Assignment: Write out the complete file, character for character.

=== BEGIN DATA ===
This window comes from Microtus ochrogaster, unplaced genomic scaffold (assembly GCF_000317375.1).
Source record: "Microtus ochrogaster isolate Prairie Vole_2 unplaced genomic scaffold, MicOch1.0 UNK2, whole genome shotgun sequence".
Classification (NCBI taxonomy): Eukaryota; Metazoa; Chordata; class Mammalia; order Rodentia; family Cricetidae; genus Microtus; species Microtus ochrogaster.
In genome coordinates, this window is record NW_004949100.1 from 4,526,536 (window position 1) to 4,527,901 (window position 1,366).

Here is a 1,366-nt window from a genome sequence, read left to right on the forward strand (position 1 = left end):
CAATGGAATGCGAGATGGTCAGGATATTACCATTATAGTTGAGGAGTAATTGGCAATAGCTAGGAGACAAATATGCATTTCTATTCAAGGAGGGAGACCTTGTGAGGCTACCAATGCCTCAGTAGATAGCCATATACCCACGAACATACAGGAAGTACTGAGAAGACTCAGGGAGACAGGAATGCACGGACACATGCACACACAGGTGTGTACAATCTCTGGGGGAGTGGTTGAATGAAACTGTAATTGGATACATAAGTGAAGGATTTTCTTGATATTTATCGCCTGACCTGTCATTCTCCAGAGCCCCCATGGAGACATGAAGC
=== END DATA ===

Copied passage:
This window comes from Microtus ochrogaster, unplaced genomic scaffold (assembly GCF_000317375.1).
Source record: "Microtus ochrogaster isolate Prairie Vole_2 unplaced genomic scaffold, MicOch1.0 UNK2, whole genome shotgun sequence".
Classification (NCBI taxonomy): Eukaryota; Metazoa; Chordata; class Mammalia; order Rodentia; family Cricetidae; genus Microtus; species Microtus ochrogaster.
In genome coordinates, this window is record NW_004949100.1 from 4,526,536 (window position 1) to 4,527,901 (window position 1,366).

Here is a 1,366-nt window from a genome sequence, read left to right on the forward strand (position 1 = left end):
CAATGGAATGCGAGATGGTCAGGATATTACCATTATAGTTGAGGAGTAATTGGCAATAGCTAGGAGACAAATATGCATTTCTATTCAAGGAGGGAGACCTTGTGAGGCTACCAATGCCTCAGTAGATAGCCATATACCCACGAACATACAGGAAGTACTGAGAAGACTCAGGGAGACAGGAATGCACGGACACATGCACACACAGGTGTGTACAATCTCTGGGGGAGTGGTTGAATGAAACTGTAATTGGATACATAAGTGAAGGATTTTCTTGATATTTATCGCCTGACCTGTCATTCTCCAGAGCCCCCATGGAGACATGAAGC